Tag Archives: new jersey

Jersey City and Harsimus Cemetery

The world is strewn with cemeteries more or less forgotten, and while in Jersey City in New Jersey (after visiting the abandoned train station and discovering the site of the Black Tom Explosion), my adventurous friend Hannah and I walked to one of them. (If you are keeping track, this is a lot of walking for one afternoon. We estimated 8 to 10 miles.)

The Jersey City and Harsimus Cemetery is a small burial ground at around six acres, with a healthy population of woodchucks burrowing around the graves (really!) almost beneath the rumble of a highway. It gets its curious name of Harsimus from a nearby neighborhood, which derived it from a Lenape phrase meaning something like “Crow’s Marsh.”

The cemetery was established in 1829, the inaugural cemetery for the first cemetery company to start up in New Jersey (this was the time on the cusp of the rural cemetery movement and privatization of burials away from churchyards). Like the other cemeteries established in the mid-19th century, it was laid out to be a garden as well as a place for interments. Unfortunately, it was abandoned in 2008, although luckily a group of volunteers, the Friends of the Jersey City & Harsimus Cemetery, have now dedicated themselves to its upkeep. (There’s also a caretaker who lives in the house you see above.) Still, it’s far from its former garden cemetery glory, but there is a beauty in its decay.

The most interesting area of the cemetery is this sort of secluded area nestled between two forested areas. The woodchucks love it, too, and you have to watch your step or risk twisting an ankle in one of their burrows.

See! Hopefully they aren’t stealing flags off military graves like those rascally woodchucks in upstate New York.

That flag looks unstolen, at least.

Here is some documentation of me exploring and being careful for woodchuck burrows, care of Hannah’s camera.

Apparently Charles F. Durant, the first American to go up in a hot air balloon and the man who brought the silk worm to the US, is buried in the cemetery, but I didn’t see him. Many of the graves are overgrown or toppled, and others lean precariously. However, you can still detect the waves of immigration from the names, with old Dutch and English graves transitioning to Italian, German, Polish, and Russian. Immigrants to Ellis Island would often come directly to New Jersey to travel by train to the rest of the United States or even stay, so it’s not surprising to see such a diversity of surnames. There are also many Civil War soldiers, and even, oddly, some military relics that turn up, as it was used as a training ground for World War I and II.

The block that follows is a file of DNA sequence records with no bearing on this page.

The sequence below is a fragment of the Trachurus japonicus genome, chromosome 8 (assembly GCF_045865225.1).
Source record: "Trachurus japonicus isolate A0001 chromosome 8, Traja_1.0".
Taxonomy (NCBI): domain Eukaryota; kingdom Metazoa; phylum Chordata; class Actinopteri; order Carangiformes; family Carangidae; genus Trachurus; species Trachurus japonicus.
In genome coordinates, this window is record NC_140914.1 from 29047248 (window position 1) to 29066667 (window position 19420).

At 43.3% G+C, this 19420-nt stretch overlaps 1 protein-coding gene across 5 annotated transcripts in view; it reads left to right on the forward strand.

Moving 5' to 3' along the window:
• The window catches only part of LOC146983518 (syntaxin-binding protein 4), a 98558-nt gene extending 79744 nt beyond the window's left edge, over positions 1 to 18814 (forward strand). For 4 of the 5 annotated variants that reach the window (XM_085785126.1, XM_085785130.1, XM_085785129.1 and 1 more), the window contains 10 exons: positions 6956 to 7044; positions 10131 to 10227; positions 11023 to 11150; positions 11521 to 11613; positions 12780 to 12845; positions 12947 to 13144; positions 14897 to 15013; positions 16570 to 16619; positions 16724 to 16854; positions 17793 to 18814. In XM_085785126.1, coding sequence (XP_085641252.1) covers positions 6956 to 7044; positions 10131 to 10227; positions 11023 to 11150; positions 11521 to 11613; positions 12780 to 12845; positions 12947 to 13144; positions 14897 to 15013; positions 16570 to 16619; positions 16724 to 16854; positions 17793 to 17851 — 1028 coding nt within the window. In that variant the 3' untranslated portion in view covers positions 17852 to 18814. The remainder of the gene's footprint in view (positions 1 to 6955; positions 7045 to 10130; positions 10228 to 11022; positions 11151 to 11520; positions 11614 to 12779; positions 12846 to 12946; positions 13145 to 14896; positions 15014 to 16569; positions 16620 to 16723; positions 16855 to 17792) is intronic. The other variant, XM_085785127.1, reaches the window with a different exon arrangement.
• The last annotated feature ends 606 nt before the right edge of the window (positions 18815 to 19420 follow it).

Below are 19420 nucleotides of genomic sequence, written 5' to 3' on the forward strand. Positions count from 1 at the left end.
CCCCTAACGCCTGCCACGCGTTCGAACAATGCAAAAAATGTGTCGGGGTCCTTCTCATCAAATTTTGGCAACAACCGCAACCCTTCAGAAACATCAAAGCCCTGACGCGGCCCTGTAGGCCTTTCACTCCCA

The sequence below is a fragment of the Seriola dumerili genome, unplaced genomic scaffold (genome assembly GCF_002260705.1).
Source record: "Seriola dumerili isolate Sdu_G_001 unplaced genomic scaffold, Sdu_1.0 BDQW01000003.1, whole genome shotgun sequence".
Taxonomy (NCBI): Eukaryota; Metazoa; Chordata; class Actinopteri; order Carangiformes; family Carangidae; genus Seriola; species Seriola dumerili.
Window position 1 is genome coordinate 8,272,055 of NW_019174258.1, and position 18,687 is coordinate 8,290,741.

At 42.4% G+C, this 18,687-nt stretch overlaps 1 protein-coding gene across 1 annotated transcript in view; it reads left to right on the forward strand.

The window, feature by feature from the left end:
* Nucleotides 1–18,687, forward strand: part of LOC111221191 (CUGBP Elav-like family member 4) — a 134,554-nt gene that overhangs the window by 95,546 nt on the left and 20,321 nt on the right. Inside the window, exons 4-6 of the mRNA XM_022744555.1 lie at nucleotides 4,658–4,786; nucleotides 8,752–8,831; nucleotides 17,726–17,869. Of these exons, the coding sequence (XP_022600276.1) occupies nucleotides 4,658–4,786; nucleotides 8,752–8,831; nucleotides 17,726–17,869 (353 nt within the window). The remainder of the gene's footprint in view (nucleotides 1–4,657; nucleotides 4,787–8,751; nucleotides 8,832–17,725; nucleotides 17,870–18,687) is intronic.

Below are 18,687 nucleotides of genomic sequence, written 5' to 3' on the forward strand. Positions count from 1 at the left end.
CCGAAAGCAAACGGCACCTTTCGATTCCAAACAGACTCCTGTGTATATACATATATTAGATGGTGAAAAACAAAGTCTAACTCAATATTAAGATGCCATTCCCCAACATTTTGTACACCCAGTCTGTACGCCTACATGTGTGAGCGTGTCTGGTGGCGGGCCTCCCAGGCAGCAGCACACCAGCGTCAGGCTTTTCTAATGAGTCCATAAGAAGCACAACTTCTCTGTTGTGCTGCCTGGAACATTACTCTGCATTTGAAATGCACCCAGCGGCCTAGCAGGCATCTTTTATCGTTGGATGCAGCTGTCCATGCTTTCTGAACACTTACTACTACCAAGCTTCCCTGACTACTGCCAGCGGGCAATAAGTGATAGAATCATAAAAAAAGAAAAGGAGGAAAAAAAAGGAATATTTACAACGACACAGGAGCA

At one point, the Jersey City and Harsimus Cemetery was so popular with visitors that tickets were charged for entry to stroll the grounds and appreciate the monuments, but now traffic is light. The cemetery friends do seem to be making an effort though to get people in with concerts and other events, which I think is great. That’s really the only way for cemeteries to survive total neglect is to get them to become a place for the living as well as the dead to appreciate the history contained in their grounds.

It looks like someone has also tried some decorating.

If you find yourself in Jersey City, stop in and check it out, there really is an amazing collection of graves here, each with stories that I’m sure are waiting to be uncovered. There is a guard you might find at the entrance, this cat with a rather furrowed brow who watched us suspiciously, but it was probably just looking out for the place. Someone has to. (Good thing it has a bit of help, too.)

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Atlantic City

Imagine this: you take all the smoke-filled, tacky casinos in Oklahoma, put them down on the boardwalk of Coney Island, and get the crowd plucked from state fairs around the country to visit. That is the best description I’ve been able to come up with for Atlantic City. I took the train from Penn Station to Philadelphia, and met up with my friend Liza, who lived in a town near me in France. After a quick visit to her lovely home in West Philly, we got in the car and headed to New Jersey.

After a couple of hours in traffic, we spotted the giant casinos looming by the coast. There was basically nothing until a block from the water, then behemoths of neon and concrete jutted up in front of the ocean. This was my first visit to New Jersey, so I’m not sure if this is an accurate first impression of the whole state, but wow…what a bizarre place. We were greeted by a multitude of Caesar statues, on top of the parking garage and neighboring buildings at the Caesar’s casino. After leaving the car in a somewhat sketchy place (but really, everything was sketchy), we walked past a pizza pub, strip club, and cash-for-gold place, and then went to the casino itself.

Inside was an absolutely massive version of the Augustus of Prima Porta, probably the classiest thing we would see all day. He has a giant frying pan because some sort of cooking expo was happening…I have no explanation for the swimming pool lights and outrageous size of the thing.